Yesterday I had the pleasure of giving a 4 hour demo at Blick Art Materials in Kabsas City! Here are some progress shots with some thoughts on my process.
My palette is a semi-organized thing. I lay out my colors separating cool from warm, progressing through the hues of the rainbow and from light to dark.
I mix across the palette to create lower chroma flesh tones.
After making a basic sketch in charcoal, I started by laying in a background color, against which I can judge all subsequent mixtures.
Next I blocked in the darkest shapes, simplifying everything to one basic tone on the shadow side of her face.
On the light side I included more variety in hue than I did on the shadow side, and started to add in smaller shapes like the eyes. This looked pretty weird with no mouth included!
Once everything was basically blocked in, I started to include more accurate plane shifts, varying tones in more subtle mixtures. I simultaneously adjusted the drawing as I went along.
The eyes and nostrils were of the last parts to be clarified in the painting, because they are the smallest parts of the face. I wanted to be sure of the overall placement before including such small details.
The finished sketch, after a little more work on the hair and clothing. :-)
Here is a time-lapse video demonstration of a life study in oil, complete with a narration describing the process.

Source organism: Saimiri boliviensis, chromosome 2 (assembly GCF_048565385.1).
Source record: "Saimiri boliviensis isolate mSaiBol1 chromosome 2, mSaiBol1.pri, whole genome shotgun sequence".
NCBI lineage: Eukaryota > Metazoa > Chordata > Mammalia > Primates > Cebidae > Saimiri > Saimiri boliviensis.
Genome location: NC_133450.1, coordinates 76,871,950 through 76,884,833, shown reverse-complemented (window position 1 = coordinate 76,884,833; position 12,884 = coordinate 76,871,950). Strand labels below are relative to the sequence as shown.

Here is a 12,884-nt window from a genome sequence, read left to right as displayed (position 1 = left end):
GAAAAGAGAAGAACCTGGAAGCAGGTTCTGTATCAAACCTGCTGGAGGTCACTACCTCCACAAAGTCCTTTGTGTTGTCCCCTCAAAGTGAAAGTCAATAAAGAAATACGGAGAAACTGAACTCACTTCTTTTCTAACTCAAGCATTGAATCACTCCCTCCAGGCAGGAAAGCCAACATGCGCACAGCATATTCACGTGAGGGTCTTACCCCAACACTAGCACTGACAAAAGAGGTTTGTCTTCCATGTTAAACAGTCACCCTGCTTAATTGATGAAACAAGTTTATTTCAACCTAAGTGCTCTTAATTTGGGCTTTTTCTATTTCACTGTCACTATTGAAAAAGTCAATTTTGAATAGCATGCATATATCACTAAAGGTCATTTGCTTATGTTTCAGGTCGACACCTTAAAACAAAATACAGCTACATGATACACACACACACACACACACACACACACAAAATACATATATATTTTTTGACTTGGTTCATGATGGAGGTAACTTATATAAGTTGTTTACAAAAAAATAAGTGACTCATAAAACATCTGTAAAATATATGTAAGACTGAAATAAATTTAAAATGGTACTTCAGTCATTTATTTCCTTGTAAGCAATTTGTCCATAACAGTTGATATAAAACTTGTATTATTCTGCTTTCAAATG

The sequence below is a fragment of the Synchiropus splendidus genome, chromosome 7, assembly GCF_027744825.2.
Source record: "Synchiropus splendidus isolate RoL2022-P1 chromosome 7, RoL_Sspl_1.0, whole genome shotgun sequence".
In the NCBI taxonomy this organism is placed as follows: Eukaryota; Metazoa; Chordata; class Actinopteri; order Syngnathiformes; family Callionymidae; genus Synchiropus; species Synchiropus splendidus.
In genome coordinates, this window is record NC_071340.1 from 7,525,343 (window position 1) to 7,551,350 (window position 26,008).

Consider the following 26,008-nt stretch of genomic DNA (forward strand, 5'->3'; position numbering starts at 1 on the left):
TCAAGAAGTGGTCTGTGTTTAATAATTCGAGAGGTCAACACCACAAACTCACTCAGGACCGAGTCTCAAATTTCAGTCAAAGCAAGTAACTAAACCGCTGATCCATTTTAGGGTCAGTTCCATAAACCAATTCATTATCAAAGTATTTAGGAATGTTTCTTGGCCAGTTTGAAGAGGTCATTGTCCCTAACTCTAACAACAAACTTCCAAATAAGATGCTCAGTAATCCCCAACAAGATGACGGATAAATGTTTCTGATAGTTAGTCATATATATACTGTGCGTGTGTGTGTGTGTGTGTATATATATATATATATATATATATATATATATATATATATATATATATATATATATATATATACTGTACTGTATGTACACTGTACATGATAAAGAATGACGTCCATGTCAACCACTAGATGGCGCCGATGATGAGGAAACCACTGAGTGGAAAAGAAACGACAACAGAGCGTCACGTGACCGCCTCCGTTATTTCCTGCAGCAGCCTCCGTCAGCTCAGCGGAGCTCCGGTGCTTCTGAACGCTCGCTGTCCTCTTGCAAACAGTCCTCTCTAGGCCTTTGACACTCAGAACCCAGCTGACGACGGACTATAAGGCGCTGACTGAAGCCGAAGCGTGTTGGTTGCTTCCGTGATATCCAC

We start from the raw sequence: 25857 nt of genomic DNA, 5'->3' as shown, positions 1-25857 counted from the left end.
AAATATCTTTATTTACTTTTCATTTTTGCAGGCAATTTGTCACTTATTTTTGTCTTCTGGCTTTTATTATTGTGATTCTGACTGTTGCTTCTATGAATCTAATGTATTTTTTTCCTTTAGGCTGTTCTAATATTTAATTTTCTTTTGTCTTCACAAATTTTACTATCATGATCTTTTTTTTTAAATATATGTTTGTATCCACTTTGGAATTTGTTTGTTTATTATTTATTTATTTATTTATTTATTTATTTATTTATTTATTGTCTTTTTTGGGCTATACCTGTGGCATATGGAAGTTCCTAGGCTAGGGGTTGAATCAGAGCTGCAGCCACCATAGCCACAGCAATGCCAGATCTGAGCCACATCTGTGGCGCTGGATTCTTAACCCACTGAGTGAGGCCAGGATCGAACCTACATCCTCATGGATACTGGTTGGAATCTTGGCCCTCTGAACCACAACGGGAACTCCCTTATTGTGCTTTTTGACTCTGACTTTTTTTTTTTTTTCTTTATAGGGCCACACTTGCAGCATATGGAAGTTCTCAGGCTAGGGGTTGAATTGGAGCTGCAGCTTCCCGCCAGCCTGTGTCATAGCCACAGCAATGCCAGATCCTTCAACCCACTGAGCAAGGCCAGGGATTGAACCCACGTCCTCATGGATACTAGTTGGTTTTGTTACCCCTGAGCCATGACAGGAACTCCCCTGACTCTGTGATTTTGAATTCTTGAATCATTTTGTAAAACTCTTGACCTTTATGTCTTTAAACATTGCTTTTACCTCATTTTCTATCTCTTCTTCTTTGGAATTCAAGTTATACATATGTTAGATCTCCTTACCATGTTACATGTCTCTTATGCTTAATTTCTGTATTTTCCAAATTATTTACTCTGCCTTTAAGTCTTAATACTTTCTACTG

This was a quick watercolor demo that I did for my beginning drawing and watercolor students. It shows how to approach painting a tree, a complex subject, in watercolor.
First, I did a rough sketch on the paper and laid in a very light blue wash, which is not very visible in this photo.
Next I covered all of the tree and grass with a yellow wash, leaving room for some negative spaces in the tree where the sky will show through. My reason for using a yellow is this: Highlights on the leaves can be yellow, and all of the lights and shadows can contain yellow because tree leaves are green. Using yellow on this layer will allow me to use negative shapes to complete the painting, so that I will be filling in the spaces between leaves rather than painting individual leaves.
Next I laid in a shadow color that is kind of a cool brown. Note that I moved very quickly with this demo, and simply wiggled my brush around to create a leafy effect. I also included a few branch type shapes.
Now for the color! I started with a very yellow green, again wiggling my brush to create an effect. I left plenty of yellow spaces for highligjhted leaves, knowing I can come back later to make the yellow areas smaller if needed. After using the yellow-green color, I made a slightly darker, slightly bluer green for a sort of 'half tone' between the yellow-green and the shadows. You can see a little of it on the left side.
Here is where I stopped my demo. I left the right hand side unfinished so that my students could see the different colors of the layers. To 'finish' the left side, I continued with the green-blue half tone, added some bluer hues in the shadow for variety, and also added a slightly darker blue just on top for the sky. This is a little more realistic (daytime clear skies tend to be bluer at the top and more pale toward the horizon) but also helps the tree appear to come forward.
Another Beginning Drawing and Intro to Watercolors class will start Wednesday nights at Tomahawk Ridge Community Center in Overland Park on September 10th. Follow this link for more info: http://www.opkansas.org/things-to-see-and-do/classes-programs-and-leagues/adult-painting-classes/